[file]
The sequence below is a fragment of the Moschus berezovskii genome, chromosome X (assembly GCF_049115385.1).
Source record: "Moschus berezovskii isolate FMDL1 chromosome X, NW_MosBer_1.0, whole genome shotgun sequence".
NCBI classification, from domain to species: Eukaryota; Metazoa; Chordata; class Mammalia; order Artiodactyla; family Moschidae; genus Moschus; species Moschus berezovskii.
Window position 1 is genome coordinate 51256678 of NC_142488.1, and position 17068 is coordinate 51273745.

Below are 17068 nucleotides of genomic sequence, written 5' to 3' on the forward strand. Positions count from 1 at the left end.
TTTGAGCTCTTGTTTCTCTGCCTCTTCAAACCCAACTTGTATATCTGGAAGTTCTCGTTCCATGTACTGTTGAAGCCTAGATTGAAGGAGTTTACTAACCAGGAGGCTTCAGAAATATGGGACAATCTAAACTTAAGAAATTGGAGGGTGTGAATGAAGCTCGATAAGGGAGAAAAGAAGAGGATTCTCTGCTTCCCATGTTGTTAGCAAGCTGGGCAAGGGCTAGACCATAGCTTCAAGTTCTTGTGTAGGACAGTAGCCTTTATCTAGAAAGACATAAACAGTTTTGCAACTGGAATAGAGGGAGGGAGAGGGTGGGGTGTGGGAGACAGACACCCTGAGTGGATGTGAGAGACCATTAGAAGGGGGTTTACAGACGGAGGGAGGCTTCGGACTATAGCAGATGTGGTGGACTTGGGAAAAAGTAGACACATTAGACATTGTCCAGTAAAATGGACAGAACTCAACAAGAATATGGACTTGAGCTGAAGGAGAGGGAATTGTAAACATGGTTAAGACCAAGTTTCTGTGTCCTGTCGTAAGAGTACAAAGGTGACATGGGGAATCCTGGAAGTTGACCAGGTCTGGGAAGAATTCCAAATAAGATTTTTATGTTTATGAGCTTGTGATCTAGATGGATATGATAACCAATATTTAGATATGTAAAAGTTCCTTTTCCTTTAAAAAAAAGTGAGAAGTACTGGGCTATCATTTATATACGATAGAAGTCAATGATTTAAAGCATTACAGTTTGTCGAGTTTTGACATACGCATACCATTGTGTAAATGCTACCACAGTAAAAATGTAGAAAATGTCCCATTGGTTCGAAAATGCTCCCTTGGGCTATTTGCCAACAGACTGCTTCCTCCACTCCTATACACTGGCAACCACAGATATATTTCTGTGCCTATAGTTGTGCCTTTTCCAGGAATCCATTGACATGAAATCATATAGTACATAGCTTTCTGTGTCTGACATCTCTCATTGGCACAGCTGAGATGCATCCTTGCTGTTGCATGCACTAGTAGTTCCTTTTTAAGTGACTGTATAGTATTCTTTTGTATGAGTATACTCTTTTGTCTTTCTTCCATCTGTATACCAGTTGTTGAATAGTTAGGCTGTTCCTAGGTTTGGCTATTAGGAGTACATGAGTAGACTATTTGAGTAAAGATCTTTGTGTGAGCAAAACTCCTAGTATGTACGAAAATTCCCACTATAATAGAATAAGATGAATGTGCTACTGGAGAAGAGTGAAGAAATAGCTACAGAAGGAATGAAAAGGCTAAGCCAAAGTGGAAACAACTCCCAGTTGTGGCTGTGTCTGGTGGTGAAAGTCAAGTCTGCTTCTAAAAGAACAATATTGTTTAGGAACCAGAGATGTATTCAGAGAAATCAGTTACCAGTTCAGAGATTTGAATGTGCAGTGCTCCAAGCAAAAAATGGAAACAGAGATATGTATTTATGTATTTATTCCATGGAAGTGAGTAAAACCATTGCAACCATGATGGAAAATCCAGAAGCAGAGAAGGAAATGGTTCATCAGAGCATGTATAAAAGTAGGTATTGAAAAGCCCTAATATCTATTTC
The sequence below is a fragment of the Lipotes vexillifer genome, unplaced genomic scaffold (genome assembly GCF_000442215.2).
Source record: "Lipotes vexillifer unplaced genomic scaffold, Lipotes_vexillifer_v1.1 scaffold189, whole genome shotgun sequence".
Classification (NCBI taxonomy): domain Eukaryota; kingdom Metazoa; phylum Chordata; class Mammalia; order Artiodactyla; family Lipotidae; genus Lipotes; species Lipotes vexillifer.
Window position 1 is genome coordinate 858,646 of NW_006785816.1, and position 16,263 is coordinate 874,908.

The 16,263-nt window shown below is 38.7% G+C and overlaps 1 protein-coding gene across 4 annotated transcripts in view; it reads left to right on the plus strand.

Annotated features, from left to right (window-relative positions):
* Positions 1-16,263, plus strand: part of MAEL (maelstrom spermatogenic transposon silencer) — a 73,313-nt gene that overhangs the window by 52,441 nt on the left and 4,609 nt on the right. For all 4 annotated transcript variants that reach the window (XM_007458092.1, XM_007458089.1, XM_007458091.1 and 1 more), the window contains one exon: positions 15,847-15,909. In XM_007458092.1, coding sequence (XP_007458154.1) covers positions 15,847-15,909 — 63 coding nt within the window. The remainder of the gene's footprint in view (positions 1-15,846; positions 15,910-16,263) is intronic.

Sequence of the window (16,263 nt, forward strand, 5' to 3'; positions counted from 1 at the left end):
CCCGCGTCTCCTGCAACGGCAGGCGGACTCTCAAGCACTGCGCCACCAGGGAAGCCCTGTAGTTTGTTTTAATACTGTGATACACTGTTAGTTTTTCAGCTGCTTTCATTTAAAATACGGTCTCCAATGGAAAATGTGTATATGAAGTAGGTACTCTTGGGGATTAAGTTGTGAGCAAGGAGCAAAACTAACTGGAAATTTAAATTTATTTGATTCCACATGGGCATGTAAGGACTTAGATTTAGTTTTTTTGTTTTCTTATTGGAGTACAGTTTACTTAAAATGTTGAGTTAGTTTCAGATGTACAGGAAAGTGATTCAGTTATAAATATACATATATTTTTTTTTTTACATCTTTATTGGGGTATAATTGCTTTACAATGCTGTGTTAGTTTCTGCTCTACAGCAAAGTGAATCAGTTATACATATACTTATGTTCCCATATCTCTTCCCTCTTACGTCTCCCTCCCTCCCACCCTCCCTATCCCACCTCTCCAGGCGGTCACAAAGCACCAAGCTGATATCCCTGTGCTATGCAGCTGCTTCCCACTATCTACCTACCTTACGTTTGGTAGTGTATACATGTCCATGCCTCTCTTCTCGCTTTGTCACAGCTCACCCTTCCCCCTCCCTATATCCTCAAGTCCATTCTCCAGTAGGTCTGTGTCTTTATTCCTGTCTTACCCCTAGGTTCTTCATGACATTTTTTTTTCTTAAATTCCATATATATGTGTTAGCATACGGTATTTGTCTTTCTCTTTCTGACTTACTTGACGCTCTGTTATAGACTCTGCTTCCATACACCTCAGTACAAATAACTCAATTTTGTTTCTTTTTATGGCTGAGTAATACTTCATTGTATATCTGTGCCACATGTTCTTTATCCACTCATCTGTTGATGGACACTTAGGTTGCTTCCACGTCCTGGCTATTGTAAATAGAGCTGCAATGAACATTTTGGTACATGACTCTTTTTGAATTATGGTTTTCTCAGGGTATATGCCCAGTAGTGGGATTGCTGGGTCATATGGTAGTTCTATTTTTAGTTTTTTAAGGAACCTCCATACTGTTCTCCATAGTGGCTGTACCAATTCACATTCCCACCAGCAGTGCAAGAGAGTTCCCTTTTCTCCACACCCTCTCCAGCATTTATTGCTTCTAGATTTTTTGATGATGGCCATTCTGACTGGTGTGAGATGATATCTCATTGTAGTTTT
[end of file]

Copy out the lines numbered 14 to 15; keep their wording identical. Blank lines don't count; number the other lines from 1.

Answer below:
Sequence of the window (16,263 nt, forward strand, 5' to 3'; positions counted from 1 at the left end):
CCCGCGTCTCCTGCAACGGCAGGCGGACTCTCAAGCACTGCGCCACCAGGGAAGCCCTGTAGTTTGTTTTAATACTGTGATACACTGTTAGTTTTTCAGCTGCTTTCATTTAAAATACGGTCTCCAATGGAAAATGTGTATATGAAGTAGGTACTCTTGGGGATTAAGTTGTGAGCAAGGAGCAAAACTAACTGGAAATTTAAATTTATTTGATTCCACATGGGCATGTAAGGACTTAGATTTAGTTTTTTTGTTTTCTTATTGGAGTACAGTTTACTTAAAATGTTGAGTTAGTTTCAGATGTACAGGAAAGTGATTCAGTTATAAATATACATATATTTTTTTTTTTACATCTTTATTGGGGTATAATTGCTTTACAATGCTGTGTTAGTTTCTGCTCTACAGCAAAGTGAATCAGTTATACATATACTTATGTTCCCATATCTCTTCCCTCTTACGTCTCCCTCCCTCCCACCCTCCCTATCCCACCTCTCCAGGCGGTCACAAAGCACCAAGCTGATATCCCTGTGCTATGCAGCTGCTTCCCACTATCTACCTACCTTACGTTTGGTAGTGTATACATGTCCATGCCTCTCTTCTCGCTTTGTCACAGCTCACCCTTCCCCCTCCCTATATCCTCAAGTCCATTCTCCAGTAGGTCTGTGTCTTTATTCCTGTCTTACCCCTAGGTTCTTCATGACATTTTTTTTTCTTAAATTCCATATATATGTGTTAGCATACGGTATTTGTCTTTCTCTTTCTGACTTACTTGACGCTCTGTTATAGACTCTGCTTCCATACACCTCAGTACAAATAACTCAATTTTGTTTCTTTTTATGGCTGAGTAATACTTCATTGTATATCTGTGCCACATGTTCTTTATCCACTCATCTGTTGATGGACACTTAGGTTGCTTCCACGTCCTGGCTATTGTAAATAGAGCTGCAATGAACATTTTGGTACATGACTCTTTTTGAATTATGGTTTTCTCAGGGTATATGCCCAGTAGTGGGATTGCTGGGTCATATGGTAGTTCTATTTTTAGTTTTTTAAGGAACCTCCATACTGTTCTCCATAGTGGCTGTACCAATTCACATTCCCACCAGCAGTGCAAGAGAGTTCCCTTTTCTCCACACCCTCTCCAGCATTTATTGCTTCTAGATTTTTTGATGATGGCCATTCTGACTGGTGTGAGATGATATCTCATTGTAGTTTT